At what point does the servility stop and the exaggerated influence begin? With hypnotists and tyrants alike there seems to be a turning point, a liminal event, a single performance after which the erstwhile loser experiences a profound and rapid inflation of power and ego. There's always that first show when you knew you really had them under. The Big Bang of the Absurd. For Saddam it was his 1979 inauguration. The liquidation stunt worked so well he could hardly believe it. For Jean-Bédel Bokassa it was the $25 million fantasy coronation he threw for himself on Napoleon's birthday, which no significant head of state attended. After that he became all at once, in his mind, "President For Life, Minister of Defense, Minister of Justice, Minister of Home Affairs, Minister of Agriculture, Minister of Health and Minister of Aviation." From then on it was said to be increasingly dangerous for anyone to contradict the crowned, bejeweled, ermine-draped, child-raping cannibal.
So too in every hypnotism show there's that precise point during the opening stunts, when its magical, irrational aspect crystallizes, and the back rows of the audience begin to stand up for a better look. An audience has no mind, only a collective urge for momentum, like one more hit off a strange addiction. The show, like the cult of Saddam or Kim Jong Il, then becomes its own autonomous, living entity. The fashions of trance behavior may have changed over the centuries, but one irreducible element has not - it's need to be convincing. And that comes by whatever means at whatever cost. I'll lie, I'll bribe, I'll threaten to make my show work. On stage I am The Anointed One and the spoils are mine.
Hypnotism is the riskiest of all novelty acts. Dictatorship is the riskiest of all political jobs. In both cases there's no allowance for failure. I've sat in audiences myself and watched beginning hypnotists struggle and fail to get people "under." I've seen them leave the stage in utter humiliation, ducking thrown pennies and a gauntlet of contempt like the twenty-two known plotters who tried to assassinate Idi Amin in the eight years of his reign. But for those who manage to achieve that initial strategic success, a further, more ominous transformation takes place.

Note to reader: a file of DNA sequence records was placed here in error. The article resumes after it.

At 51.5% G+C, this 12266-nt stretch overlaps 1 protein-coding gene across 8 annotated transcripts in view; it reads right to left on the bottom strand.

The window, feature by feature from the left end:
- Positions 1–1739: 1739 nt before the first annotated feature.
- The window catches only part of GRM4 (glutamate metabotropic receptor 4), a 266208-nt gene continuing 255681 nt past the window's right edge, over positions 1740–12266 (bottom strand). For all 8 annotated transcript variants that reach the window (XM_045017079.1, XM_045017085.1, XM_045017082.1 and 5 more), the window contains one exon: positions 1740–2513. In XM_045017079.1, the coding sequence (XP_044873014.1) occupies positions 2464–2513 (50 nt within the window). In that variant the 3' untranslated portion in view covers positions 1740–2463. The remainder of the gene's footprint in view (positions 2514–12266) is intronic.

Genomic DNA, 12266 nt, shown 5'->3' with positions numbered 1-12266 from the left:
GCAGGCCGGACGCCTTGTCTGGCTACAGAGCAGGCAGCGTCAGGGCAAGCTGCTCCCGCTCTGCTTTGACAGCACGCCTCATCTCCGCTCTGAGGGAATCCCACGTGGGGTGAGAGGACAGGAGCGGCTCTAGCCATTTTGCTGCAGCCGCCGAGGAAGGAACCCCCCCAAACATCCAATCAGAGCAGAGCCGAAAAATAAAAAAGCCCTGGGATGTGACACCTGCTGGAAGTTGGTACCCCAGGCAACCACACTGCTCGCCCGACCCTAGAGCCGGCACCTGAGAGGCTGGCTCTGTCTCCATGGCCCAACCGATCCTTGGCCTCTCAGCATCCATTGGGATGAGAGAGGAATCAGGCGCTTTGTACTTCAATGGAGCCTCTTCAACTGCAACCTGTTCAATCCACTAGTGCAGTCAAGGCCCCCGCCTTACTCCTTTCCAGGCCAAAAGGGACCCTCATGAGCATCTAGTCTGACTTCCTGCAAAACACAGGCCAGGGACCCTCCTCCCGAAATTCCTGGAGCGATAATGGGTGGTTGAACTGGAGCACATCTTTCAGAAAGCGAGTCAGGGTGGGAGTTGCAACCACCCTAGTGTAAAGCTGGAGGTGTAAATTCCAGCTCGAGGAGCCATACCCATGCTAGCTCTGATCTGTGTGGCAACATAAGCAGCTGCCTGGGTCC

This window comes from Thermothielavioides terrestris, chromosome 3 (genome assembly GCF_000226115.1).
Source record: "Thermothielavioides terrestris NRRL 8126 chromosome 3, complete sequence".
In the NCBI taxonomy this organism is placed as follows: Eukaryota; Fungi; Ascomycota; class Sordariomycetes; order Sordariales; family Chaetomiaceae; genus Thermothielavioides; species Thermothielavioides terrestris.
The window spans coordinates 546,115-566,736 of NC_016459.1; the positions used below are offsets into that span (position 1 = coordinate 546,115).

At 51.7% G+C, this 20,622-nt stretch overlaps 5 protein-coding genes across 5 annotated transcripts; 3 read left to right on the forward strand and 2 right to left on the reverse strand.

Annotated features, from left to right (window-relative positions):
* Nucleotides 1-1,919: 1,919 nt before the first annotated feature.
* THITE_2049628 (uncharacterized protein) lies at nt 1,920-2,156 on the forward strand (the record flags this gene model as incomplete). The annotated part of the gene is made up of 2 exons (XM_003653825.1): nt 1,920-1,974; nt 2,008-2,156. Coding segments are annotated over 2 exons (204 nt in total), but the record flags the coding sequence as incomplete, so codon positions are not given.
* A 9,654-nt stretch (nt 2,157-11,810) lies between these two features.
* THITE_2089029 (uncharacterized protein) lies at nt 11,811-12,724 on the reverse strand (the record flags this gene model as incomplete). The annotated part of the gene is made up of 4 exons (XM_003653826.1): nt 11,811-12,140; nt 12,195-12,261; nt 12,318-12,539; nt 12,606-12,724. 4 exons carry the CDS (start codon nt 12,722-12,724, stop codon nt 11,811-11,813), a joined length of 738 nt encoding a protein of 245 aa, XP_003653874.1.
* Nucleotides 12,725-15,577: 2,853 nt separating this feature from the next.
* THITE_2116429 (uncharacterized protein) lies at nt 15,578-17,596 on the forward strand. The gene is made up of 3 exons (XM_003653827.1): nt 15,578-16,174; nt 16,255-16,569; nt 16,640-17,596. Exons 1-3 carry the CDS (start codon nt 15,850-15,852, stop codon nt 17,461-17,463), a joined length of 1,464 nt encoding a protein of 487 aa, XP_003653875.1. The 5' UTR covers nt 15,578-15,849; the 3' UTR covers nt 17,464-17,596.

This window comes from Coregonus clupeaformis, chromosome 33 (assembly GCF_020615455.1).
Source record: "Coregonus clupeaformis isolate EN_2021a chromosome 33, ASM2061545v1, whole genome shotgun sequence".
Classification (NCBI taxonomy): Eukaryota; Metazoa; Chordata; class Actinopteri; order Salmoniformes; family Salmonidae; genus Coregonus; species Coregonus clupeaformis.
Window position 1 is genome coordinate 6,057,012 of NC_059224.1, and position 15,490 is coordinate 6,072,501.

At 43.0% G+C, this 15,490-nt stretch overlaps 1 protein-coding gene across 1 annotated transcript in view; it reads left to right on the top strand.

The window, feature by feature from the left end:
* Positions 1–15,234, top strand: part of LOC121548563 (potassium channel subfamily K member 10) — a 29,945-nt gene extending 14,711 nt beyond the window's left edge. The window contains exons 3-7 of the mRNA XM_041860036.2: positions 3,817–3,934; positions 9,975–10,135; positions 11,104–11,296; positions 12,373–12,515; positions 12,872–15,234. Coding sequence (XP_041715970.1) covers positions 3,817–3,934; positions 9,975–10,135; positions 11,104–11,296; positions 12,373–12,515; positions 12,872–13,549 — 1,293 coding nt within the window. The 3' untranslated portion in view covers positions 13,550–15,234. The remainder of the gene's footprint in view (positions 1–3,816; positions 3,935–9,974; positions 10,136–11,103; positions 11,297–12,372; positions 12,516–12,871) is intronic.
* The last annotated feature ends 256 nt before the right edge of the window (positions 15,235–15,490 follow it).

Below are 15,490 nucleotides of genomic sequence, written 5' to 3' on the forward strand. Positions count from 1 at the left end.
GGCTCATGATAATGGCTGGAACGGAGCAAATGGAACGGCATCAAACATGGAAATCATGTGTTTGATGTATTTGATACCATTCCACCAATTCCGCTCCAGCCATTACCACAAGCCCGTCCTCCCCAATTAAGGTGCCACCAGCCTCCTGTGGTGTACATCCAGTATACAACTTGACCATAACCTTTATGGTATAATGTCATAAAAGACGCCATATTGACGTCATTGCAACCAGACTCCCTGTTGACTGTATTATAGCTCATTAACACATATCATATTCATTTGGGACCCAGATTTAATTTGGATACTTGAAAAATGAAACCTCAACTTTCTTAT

The Amazing Rudolph began as little more than a playground wimp with high-water pants, a polyester tie and a bad haircut. He was easy to step on, both intentionally and by mistake. Once he was able to convince people they were walking through cow pies or surfboarding through a school of testicle-eating sharks, he took on (like his tyrannical counterparts) the air of someone with ultimate power. He became someone else. Instead of walking hunched over and fearful like some bully was about to yank up his underwear, he started to swagger. He wore flashy suits, pointy-toed boots, sported a pinkie ring and became cocky and obnoxious. He used every trick in the book to crush his competitors - including me - and drove to gigs in a muscle car, his head barely rising above the steering wheel.
One night in Las Vegas recently I experienced first-hand what it's like to be on the other side of the convincingness equation. I volunteered to be a participant in Justin Tranz's ninety-minute lounge show at Flamingo O'Shea's. As I followed his every command, I was completely aware of what I was doing. In fact, I was his best subject that night. I sang a rap song in Japanese, became the world's first pregnant man giving birth to a monkey, and played a saxophone with my buttocks. People were not laughing with me, they were laughing at me. I suppose I could have walked away at any time, but I didn't. Like Uday Hussein's body double, "I stopped worrying about whether what I was doing was useful or not. The longer I served the dictator, the more removed from reality I became." For me trance was the same response as that of Zainab Salbi, daughter of Saddam Hussein's personal pilot, "I just stepped into that painfully bright white space in my brain that had the power to burn [critical thought] away like overexposed film." With wielders of extreme control, surveillance is everything. As Salbi wrote of 'Uncle Saddam', he "knows how to read eyes." I wasn't worried about Mr Tranz drilling me with a power tool or nailing my ears to the wall, but the idea of getting up and leaving seemed out of the question. But I was conscious of his gaze upon me, monitoring my convincingness a thousand times a second - exactly what I do in my own show.